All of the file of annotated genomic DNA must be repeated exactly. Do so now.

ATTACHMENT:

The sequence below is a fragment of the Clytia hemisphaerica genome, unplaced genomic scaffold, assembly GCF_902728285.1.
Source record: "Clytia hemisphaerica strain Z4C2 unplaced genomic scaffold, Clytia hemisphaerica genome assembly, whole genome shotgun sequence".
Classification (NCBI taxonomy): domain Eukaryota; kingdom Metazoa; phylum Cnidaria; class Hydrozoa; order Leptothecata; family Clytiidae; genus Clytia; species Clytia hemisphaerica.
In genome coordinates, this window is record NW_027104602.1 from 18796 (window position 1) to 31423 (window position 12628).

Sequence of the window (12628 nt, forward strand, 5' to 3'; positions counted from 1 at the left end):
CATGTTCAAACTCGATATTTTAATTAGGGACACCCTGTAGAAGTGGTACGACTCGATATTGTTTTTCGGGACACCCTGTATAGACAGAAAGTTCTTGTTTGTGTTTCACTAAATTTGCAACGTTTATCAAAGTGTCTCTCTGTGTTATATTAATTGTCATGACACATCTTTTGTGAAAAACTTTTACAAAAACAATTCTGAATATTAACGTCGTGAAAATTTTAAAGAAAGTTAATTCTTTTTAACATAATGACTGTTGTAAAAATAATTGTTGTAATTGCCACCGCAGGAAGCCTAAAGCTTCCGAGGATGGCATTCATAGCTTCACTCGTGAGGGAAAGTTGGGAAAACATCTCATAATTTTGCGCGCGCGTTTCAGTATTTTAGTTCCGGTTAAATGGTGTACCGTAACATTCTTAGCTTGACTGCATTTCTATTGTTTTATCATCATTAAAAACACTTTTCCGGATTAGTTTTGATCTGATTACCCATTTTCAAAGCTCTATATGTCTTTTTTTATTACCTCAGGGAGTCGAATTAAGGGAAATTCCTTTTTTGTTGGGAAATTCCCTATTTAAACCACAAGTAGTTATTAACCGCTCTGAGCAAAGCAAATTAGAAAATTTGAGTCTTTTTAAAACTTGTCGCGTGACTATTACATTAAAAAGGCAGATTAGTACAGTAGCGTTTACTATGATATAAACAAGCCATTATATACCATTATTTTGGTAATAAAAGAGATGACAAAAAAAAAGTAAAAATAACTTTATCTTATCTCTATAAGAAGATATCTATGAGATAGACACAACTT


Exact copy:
The sequence below is a fragment of the Clytia hemisphaerica genome, unplaced genomic scaffold, assembly GCF_902728285.1.
Source record: "Clytia hemisphaerica strain Z4C2 unplaced genomic scaffold, Clytia hemisphaerica genome assembly, whole genome shotgun sequence".
Classification (NCBI taxonomy): domain Eukaryota; kingdom Metazoa; phylum Cnidaria; class Hydrozoa; order Leptothecata; family Clytiidae; genus Clytia; species Clytia hemisphaerica.
In genome coordinates, this window is record NW_027104602.1 from 18796 (window position 1) to 31423 (window position 12628).

Sequence of the window (12628 nt, forward strand, 5' to 3'; positions counted from 1 at the left end):
CATGTTCAAACTCGATATTTTAATTAGGGACACCCTGTAGAAGTGGTACGACTCGATATTGTTTTTCGGGACACCCTGTATAGACAGAAAGTTCTTGTTTGTGTTTCACTAAATTTGCAACGTTTATCAAAGTGTCTCTCTGTGTTATATTAATTGTCATGACACATCTTTTGTGAAAAACTTTTACAAAAACAATTCTGAATATTAACGTCGTGAAAATTTTAAAGAAAGTTAATTCTTTTTAACATAATGACTGTTGTAAAAATAATTGTTGTAATTGCCACCGCAGGAAGCCTAAAGCTTCCGAGGATGGCATTCATAGCTTCACTCGTGAGGGAAAGTTGGGAAAACATCTCATAATTTTGCGCGCGCGTTTCAGTATTTTAGTTCCGGTTAAATGGTGTACCGTAACATTCTTAGCTTGACTGCATTTCTATTGTTTTATCATCATTAAAAACACTTTTCCGGATTAGTTTTGATCTGATTACCCATTTTCAAAGCTCTATATGTCTTTTTTTATTACCTCAGGGAGTCGAATTAAGGGAAATTCCTTTTTTGTTGGGAAATTCCCTATTTAAACCACAAGTAGTTATTAACCGCTCTGAGCAAAGCAAATTAGAAAATTTGAGTCTTTTTAAAACTTGTCGCGTGACTATTACATTAAAAAGGCAGATTAGTACAGTAGCGTTTACTATGATATAAACAAGCCATTATATACCATTATTTTGGTAATAAAAGAGATGACAAAAAAAAAGTAAAAATAACTTTATCTTATCTCTATAAGAAGATATCTATGAGATAGACACAACTT